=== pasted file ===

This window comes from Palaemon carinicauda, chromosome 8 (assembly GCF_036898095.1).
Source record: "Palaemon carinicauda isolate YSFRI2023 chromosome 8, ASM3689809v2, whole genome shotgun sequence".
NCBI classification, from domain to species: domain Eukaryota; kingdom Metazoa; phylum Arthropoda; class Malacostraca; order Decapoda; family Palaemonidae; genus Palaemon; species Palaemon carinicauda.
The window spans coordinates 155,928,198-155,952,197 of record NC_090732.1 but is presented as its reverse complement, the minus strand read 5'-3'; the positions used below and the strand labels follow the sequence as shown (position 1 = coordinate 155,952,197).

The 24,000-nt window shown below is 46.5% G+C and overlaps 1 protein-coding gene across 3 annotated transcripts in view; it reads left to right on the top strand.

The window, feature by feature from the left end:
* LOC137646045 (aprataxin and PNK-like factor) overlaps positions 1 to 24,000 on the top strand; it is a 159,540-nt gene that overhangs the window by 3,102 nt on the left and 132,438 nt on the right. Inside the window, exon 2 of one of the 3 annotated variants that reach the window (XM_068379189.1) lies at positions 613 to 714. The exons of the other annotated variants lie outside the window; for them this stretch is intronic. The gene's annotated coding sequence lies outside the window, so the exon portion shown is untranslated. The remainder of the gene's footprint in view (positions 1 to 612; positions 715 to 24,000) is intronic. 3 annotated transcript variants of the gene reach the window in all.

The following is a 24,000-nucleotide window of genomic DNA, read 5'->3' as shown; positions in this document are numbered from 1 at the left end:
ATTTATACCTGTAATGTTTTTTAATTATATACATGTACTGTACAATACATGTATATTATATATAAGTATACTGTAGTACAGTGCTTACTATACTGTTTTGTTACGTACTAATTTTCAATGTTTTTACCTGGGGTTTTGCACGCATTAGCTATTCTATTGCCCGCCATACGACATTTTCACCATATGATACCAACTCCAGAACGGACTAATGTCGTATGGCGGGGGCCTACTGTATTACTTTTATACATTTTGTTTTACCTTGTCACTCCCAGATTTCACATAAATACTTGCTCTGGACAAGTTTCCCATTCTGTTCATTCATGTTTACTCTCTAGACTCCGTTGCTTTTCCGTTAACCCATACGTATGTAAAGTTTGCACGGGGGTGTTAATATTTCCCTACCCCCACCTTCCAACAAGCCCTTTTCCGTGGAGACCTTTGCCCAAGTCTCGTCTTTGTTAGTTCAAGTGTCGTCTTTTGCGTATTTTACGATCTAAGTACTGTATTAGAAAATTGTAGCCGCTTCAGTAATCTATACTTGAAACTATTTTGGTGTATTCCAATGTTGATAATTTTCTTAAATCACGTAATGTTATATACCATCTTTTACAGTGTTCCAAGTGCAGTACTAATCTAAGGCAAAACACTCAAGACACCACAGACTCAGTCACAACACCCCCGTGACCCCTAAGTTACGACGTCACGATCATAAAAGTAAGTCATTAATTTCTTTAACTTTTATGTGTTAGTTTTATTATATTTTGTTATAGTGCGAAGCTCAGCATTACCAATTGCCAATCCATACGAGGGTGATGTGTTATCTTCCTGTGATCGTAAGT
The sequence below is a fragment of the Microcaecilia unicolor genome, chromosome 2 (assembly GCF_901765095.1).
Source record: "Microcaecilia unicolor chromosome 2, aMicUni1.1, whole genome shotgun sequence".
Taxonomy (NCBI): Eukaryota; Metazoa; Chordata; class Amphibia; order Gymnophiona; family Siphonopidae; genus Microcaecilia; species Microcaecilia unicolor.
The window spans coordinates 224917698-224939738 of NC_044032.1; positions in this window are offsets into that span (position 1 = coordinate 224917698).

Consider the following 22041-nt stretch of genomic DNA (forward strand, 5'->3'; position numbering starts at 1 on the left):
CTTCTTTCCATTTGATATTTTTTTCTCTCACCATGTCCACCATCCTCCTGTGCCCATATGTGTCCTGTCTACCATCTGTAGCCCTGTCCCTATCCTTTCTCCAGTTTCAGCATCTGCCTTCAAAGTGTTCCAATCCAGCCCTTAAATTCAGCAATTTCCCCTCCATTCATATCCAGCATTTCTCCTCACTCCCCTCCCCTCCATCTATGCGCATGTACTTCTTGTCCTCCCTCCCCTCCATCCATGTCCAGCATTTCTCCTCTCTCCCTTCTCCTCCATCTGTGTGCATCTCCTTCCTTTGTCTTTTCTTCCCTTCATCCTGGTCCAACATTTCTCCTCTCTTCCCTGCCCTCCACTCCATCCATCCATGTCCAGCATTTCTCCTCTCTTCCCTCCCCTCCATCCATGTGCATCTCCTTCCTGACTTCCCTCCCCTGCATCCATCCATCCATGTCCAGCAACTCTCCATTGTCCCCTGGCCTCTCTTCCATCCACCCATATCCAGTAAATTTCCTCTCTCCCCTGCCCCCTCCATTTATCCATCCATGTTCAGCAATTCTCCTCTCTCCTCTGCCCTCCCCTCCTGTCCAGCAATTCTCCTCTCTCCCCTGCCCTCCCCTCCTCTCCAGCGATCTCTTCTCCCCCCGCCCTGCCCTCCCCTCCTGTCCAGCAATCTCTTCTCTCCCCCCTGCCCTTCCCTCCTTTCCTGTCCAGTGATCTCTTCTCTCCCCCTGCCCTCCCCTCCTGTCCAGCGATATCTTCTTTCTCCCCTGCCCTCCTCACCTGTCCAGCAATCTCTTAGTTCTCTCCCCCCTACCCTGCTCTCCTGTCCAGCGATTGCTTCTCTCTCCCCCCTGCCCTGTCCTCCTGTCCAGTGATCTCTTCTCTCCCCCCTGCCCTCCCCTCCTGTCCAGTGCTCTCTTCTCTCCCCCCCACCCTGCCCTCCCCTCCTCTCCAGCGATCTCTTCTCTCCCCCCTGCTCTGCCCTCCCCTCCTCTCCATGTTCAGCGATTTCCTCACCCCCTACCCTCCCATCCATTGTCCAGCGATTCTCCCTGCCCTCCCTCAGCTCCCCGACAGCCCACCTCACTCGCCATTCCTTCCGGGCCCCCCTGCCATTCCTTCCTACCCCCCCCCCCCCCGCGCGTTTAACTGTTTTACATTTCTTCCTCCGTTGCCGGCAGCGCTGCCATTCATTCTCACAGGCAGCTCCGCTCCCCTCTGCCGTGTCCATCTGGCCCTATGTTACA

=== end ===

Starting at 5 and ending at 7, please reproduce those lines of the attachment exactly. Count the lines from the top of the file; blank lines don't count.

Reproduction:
The 24,000-nt window shown below is 46.5% G+C and overlaps 1 protein-coding gene across 3 annotated transcripts in view; it reads left to right on the top strand.

The window, feature by feature from the left end:
* LOC137646045 (aprataxin and PNK-like factor) overlaps positions 1 to 24,000 on the top strand; it is a 159,540-nt gene that overhangs the window by 3,102 nt on the left and 132,438 nt on the right. Inside the window, exon 2 of one of the 3 annotated variants that reach the window (XM_068379189.1) lies at positions 613 to 714. The exons of the other annotated variants lie outside the window; for them this stretch is intronic. The gene's annotated coding sequence lies outside the window, so the exon portion shown is untranslated. The remainder of the gene's footprint in view (positions 1 to 612; positions 715 to 24,000) is intronic. 3 annotated transcript variants of the gene reach the window in all.